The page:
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Downbeat nystagmus
  1. Soumya Sharma1,
  2. Anu Gupta1,
  3. Aviraj Deshmukh1,
  4. Satbir Singh2,
  5. Vinod Puri1
  1. 1Department of Neurology, GIPMER, Jawaharlal Nehru Marg, New Delhi, India
  2. 2Department of Radiodiagnosis, GIPMER, New Delhi, India
  1. Correspondence to Dr Professor Vinod Puri, Department of Neurology, Govind Ballabh Pant Institute of Postgraduate Medical Education and Research (GIPMER), Jawahar Lal Nehru Marg, New Delhi 110002, India; vpuri01{at}gmail.com

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A 22-year-old man presented with progressive weakness and sensory loss in the left arm and leg for 1 year, imbalance while walking for 6 months, oscillopsia, dysphagia and urinary urgency for 3 months. Examination revealed a short neck, low posterior hairline and scoliosis. Downbeat nystagmus (DBN) was appreciated in the primary position of gaze. It increased in amplitude when the patient looked down and out, the so-called Daroff's sign1 (see online supplementary video). He also had lid nystagmus, right partial Horner's syndrome, lower cranial nerve palsies, bipyramidal involvement, ataxia (sensory and cerebellar), and left pansensory loss (up to C3). MRI of the spine revealed a 6 mm descent of the cerebellar tonsils below the foramen magnum (Arnold Chiari malformation type 1; figure 1A (arrow)) with syringomyelia extending from the C2 to D5 vertebral level (figure 1A (arrowhead)). Basilar invagination was noted on CT imaging of the spine, with extension of the odontoid process 10 mm above the Chamberlain line (figure 1B (arrow)).

Figure 1

MRI and CT of the spine. (A) T2-weighted sagittal MRI of the spine reveals a 6 mm descent of the cerebellar tonsils below the foramen magnum (Arnold Chiari malformation type 1 (arrow)) with syringomyelia extending from the C2 to D5 vertebral level (arrowhead). (B) Sagittal CT imaging of the spine reveals basilar invagination: the odontoid process (arrow) extends 10 mm above the Chamberlain line.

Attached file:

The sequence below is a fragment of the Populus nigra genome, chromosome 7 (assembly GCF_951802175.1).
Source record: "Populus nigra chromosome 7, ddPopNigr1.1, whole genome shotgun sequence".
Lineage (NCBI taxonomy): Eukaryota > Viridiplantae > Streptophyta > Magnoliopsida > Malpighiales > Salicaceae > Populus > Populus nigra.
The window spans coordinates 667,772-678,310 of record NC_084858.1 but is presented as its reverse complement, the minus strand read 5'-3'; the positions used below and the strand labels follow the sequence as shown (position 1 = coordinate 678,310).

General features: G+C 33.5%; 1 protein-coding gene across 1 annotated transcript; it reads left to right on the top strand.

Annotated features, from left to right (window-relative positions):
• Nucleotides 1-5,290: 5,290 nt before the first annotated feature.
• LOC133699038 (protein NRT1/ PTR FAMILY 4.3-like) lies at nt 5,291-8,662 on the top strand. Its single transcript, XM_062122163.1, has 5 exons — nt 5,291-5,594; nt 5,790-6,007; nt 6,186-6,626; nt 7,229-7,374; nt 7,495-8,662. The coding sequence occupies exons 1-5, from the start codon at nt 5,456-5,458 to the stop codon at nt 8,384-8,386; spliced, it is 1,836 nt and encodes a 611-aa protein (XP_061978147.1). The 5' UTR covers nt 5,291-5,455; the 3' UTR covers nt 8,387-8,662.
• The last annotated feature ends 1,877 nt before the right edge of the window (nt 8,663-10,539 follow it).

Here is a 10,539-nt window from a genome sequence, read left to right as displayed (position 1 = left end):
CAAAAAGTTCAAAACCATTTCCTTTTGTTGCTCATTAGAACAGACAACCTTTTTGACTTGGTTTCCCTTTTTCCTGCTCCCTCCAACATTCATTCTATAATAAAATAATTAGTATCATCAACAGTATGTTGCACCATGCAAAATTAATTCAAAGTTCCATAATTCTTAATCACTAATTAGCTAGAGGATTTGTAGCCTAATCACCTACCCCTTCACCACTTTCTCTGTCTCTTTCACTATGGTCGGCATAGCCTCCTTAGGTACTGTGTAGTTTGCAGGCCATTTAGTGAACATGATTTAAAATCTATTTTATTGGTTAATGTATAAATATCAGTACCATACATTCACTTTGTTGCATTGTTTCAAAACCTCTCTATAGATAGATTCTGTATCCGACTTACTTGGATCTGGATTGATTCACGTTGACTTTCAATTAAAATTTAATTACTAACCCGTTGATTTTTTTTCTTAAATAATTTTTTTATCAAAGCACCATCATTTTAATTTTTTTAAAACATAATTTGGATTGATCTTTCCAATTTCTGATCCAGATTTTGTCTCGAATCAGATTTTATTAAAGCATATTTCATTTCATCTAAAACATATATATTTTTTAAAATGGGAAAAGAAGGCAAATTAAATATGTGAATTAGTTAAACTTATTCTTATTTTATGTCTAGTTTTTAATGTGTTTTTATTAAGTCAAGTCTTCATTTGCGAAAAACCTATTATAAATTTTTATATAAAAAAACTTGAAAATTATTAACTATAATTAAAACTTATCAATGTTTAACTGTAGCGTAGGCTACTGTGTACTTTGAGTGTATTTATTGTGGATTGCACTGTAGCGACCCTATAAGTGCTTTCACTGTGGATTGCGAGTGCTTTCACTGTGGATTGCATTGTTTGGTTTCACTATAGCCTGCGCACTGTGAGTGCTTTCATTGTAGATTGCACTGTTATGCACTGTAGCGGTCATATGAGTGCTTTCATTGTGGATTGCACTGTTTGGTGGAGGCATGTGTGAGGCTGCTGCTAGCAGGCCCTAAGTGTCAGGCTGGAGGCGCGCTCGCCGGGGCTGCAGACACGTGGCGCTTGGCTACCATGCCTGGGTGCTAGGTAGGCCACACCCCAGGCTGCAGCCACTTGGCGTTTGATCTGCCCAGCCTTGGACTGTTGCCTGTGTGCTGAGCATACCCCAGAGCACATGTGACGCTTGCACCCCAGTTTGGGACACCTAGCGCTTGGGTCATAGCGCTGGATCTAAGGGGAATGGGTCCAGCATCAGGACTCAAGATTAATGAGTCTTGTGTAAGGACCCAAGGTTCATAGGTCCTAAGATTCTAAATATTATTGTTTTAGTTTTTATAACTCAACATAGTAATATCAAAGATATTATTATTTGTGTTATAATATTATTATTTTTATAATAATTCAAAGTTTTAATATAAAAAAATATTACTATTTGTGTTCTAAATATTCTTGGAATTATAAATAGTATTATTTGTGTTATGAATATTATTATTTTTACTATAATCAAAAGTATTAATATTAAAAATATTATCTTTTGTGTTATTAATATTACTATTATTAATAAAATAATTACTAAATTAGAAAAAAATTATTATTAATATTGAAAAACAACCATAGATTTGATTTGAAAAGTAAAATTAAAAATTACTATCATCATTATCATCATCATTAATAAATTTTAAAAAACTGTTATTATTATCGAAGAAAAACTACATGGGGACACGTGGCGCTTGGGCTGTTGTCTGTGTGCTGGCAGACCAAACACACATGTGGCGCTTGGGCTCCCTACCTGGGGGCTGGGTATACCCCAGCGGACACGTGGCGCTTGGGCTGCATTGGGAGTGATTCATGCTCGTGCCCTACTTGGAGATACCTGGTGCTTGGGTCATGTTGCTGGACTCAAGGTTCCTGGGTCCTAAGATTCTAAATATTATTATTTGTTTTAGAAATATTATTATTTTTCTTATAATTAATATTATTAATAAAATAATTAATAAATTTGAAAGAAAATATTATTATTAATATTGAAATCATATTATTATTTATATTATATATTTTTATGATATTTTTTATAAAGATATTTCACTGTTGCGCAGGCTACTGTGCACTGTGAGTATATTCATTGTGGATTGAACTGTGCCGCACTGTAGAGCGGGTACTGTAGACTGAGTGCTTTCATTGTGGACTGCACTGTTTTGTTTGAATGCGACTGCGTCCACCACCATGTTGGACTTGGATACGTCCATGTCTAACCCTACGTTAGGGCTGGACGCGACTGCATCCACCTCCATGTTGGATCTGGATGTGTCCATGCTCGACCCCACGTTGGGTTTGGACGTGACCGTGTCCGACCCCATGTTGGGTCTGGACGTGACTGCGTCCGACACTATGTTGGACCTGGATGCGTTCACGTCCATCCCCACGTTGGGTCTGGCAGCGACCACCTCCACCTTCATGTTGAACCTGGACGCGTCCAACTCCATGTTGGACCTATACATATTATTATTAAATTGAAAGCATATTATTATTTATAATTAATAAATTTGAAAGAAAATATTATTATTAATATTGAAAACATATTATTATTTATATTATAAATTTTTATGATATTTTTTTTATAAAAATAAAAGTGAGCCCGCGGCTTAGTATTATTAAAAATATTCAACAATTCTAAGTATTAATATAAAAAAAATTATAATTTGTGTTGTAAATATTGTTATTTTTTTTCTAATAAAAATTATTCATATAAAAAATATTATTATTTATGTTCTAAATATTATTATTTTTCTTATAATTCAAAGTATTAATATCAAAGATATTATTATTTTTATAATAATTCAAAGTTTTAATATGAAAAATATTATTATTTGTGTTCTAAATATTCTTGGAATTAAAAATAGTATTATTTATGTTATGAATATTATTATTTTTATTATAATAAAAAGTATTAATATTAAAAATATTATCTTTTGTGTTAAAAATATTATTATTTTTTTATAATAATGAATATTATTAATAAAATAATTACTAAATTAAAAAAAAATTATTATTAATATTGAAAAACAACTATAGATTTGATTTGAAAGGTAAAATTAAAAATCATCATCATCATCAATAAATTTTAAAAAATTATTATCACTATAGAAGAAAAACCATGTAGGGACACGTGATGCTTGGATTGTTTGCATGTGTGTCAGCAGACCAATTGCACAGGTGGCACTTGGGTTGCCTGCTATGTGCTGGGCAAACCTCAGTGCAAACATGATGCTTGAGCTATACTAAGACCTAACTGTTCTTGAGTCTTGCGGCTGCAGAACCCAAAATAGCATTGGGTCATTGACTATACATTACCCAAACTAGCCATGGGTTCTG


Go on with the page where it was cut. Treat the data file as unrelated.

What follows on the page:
DBN is a distinct ocular motor phenomenon that is present in the primary position of gaze. It is characterised by a slow upward drift and a fast corrective downward phase. It is classically and most commonly seen in patients with cerebellar floccular lesions.2 Lesions of the floccular Purkinje cells or flocculovestibular connections activate spontaneous upward drift of the eyes producing DBN. Nearly one-third of patients with this eye sign have an Arnold Chiari malformation.3 Therefore, in the presence of DBN, a thorough investigation for structural lesions at the craniocervical junction should be made, and MRI of the foramen magnum region in the sagittal plane is the investigation of choice.

The treatment includes correction of the underlying cause whenever possible. Base-out prisms can be used successfully if the DBN damps on convergence.4 Studies have suggested that 4-aminopyridine increases the activity in the floccular Purkinje cells, improving fixation.5 Other drugs that may be useful are baclofen and clonazepam.

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Footnotes

  • Contributors SoS and AD collected information and prepared the draft. AG, SaS and VP edited and reviewed the manuscript. All authors reviewed, edited and approved the final version.

  • Competing interests None declared.

  • Patient consent Obtained.

  • Provenance and peer review Not commissioned; externally peer reviewed.